I struggled with the math again, though. Step 3 has four nutplates to be dimpled, but they then get riveted onto two seat ribs. That math flat doesn't work. I had to assume that I actually needed to do eight of these.

The riveting too has become second nature, although every now and then I run up against something like this that appears to be completely impossible:

And it appears to be impossible because, well, as much as I hate to admit it, it is. A blind rivet gets used here.

A little acronymal advice for you there on the picture. If you don't get it, google it. Although, it may be NSFW. (Google will know that one, too)

On the opposite end of the confusion spectrum, I saw this little tidbit:

Long time readers will remember how put out I was when a similar notice was NOT given when the same type of flush blind rivets were to be used on the horizontal spar box. I only found out about it before making an expensive mistake by seeing it mentioned on someone else's blog. I still wonder why (well, "if" - it's not like I've gone back and checked) Van's hasn't released a revision for that page in the empennage kit.

The parts that were to be countersunk are a pair of braces that will provide additional beefitude to the ribs that hold the mystery mixer box and the other little box that I built.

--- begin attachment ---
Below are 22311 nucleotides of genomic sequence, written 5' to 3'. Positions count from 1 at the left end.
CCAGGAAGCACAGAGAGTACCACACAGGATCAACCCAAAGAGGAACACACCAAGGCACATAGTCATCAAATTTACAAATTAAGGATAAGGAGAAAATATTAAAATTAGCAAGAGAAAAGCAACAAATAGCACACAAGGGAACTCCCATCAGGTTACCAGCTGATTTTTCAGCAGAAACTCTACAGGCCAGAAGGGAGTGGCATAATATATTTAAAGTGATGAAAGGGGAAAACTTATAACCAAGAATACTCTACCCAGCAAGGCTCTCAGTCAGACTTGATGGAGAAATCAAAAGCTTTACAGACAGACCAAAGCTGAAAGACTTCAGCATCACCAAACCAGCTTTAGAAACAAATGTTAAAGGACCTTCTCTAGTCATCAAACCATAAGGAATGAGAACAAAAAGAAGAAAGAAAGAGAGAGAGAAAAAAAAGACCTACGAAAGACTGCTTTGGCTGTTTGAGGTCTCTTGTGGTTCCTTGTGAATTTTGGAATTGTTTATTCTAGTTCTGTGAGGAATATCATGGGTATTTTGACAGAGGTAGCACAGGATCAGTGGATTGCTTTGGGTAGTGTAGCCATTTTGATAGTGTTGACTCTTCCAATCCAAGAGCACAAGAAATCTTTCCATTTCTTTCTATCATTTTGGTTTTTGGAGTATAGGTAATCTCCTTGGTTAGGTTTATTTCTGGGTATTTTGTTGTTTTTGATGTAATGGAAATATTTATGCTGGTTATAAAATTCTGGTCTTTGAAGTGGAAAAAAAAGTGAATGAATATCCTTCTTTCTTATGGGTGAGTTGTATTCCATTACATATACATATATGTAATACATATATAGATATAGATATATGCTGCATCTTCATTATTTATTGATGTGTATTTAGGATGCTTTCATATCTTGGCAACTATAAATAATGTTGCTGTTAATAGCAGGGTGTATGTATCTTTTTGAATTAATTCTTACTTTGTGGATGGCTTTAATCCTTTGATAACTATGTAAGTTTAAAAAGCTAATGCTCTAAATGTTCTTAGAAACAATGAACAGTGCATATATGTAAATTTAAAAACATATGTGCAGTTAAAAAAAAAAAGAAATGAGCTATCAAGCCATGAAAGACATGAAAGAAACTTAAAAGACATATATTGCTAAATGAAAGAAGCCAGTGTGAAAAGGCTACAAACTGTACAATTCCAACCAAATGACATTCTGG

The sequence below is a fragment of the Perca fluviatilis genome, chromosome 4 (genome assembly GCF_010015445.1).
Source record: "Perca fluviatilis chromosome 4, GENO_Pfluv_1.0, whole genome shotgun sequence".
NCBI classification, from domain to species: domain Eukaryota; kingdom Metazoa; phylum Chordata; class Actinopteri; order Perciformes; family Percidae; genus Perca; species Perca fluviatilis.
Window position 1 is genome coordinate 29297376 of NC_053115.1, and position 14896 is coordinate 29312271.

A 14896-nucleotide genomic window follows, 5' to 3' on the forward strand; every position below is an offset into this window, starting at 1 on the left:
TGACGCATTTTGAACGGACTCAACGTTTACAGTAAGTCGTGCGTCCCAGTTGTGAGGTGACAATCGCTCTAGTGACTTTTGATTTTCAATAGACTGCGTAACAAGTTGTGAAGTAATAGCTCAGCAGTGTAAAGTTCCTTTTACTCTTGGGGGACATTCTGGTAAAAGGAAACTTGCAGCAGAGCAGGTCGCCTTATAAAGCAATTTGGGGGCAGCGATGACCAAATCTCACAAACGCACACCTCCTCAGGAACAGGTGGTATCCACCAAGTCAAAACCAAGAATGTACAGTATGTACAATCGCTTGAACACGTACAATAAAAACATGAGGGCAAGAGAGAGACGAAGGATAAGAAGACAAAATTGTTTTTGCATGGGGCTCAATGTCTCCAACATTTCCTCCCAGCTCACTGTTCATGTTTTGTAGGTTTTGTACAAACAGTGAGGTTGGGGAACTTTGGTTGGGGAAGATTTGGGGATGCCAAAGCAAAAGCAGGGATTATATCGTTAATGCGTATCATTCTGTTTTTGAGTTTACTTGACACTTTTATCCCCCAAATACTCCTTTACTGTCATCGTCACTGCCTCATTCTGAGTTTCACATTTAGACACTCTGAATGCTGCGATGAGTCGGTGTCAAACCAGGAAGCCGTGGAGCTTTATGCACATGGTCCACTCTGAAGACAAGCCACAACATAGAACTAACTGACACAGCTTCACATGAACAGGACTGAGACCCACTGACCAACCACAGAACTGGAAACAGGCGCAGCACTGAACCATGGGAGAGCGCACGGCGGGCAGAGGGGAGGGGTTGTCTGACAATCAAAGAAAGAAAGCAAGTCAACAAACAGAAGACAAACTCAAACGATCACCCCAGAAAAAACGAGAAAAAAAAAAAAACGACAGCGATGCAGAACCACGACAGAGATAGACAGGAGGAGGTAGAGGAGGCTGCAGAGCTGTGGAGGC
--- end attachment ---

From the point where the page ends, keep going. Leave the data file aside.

These braces were interesting because while it was the case that they would only match the holes in the rib in one direction, they would still match if you flipped them over. For a perfectly flat piece, that would make absolutely no difference whatsoever. In this case, though:

They aren't. Perfectly flat, that is. They're bent. Curved. Parabolic, as it were. Is this a problem? I don't know. It is not mentioned at all in the plans. I tossed a coin and decided that I'd install them bowed down into the ribs. It didn't seem to matter.

From the other side:

The plans specifically said to rivet on the brace; they said nothing about riveting the rib to the flanges of the mystery box. So I didn't. I marked them so I remember to keep an eye out for the step during which those rivets get installed. Just in case.

I have to apologize that I can't provide any help regarding how to keep track of the eight ribs and which goes where (or when or why, for that matter) - I puzzled my way through it and ended up with another pair of ribs holding a mystery box. In this case, the mystery box. Yes, it's the magical flaperon mixer!

I had been wondering when the autopilot servo brackets were to be installed. The autopilot kit came out after the RV-12 was in production, and I wasn't sure if the standard plans included instructions regarding when to install the brackets. The brackets and a single page of instructions came with the fuselage kit, though, so I knew it had to be done eventually. I'm keen on getting it done during the build because I've heard that while they can be installed later, it's a PITA. (You'll have to go to for that one. Hint: it's not bread.) In light of that, I was happy to see this:

I was less thrilled about this:

A single-word command: REMOVE.

I replied with a single word myself: NO!

More nutplates on the horizon